Savvy market watchers use volatility to fatten their portfolios with bargain stocks. But CNBC's Jim Cramer warns that this might not be the best move.
"If we get more strength tomorrow, I think you should use it to take some profits and re-position rather than getting all excited and going all in," the "Mad Money" host said on Wednesday.
"I don't want you to give up and go home, let alone sell everything," Cramer said. "But there are very good reasons to be concerned here."
Tariffs, geopolitical issues and pricey tech stocks are just a few of the red flags investors need not ignore. Here's why.
Uncertainty over whether tariffs will happen, as well as when and to what extent they will be implemented, should be on investors minds, Cramer said.
Buying stock of a company that might be dependent on parts or goods coming from China is not the best idea, Cramer said.
In addition, China could — and likely will — retaliate at any time.
"Once the president decides what to target, you think the Chinese are going to say, 'No problem,'" he said. "No. They'll retaliate. Maybe they'll hit us with tariffs of their own. Maybe they'll organize boycotts of American products. Nothing's really off limits."
And it's not just Chinese companies that investors need to watch. The Europeans are also likely to retaliate in the event of increased automobile tariffs, Cramer said.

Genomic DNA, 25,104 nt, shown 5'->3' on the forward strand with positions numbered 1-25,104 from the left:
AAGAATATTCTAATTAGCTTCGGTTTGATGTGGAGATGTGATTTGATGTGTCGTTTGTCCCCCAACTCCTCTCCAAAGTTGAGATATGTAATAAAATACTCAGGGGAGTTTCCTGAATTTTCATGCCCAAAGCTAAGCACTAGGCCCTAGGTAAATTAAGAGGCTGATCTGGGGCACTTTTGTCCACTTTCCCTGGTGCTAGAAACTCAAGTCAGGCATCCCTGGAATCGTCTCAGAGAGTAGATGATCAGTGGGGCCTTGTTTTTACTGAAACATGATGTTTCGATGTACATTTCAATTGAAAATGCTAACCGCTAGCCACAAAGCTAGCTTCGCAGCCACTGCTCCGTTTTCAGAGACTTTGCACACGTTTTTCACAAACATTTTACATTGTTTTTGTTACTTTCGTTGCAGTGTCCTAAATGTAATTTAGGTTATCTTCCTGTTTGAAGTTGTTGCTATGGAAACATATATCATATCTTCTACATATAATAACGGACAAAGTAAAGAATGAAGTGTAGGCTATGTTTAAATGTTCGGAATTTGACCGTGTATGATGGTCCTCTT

The market didn't react well when the president launched missiles to strike chemical weapon plants in Syria, nor did it react well when the president announced he wanted the Iranian deal scrapped.
"The stock market tends to respond poorly to geo-political turmoil," Cramer said, but pointed out that the president doesn't share the same goals.
In an attempt to stay ahead of the competition, technology companies are investing heavily in the future. But Cramer remains skeptical of any potential gains.
A few examples: Alphabet, determined to take share from Amazon Web Services, is spending money "like mad," Cramer said. Amazon, in an attempt to be free of the U.S. Post Office, is considering building its own system — an expensive endeavor. Netflix spends money to stay ahead of Amazon Prime. Facebook wants to remain the dominant player in social media, so it continues to build and spend money on server space.
The bottom line: these companies are spending money, but not showing a big enough return for the investment.
Disclosure: Cramer's charitable trust own shares of Alphabet, Amazon and Facebook.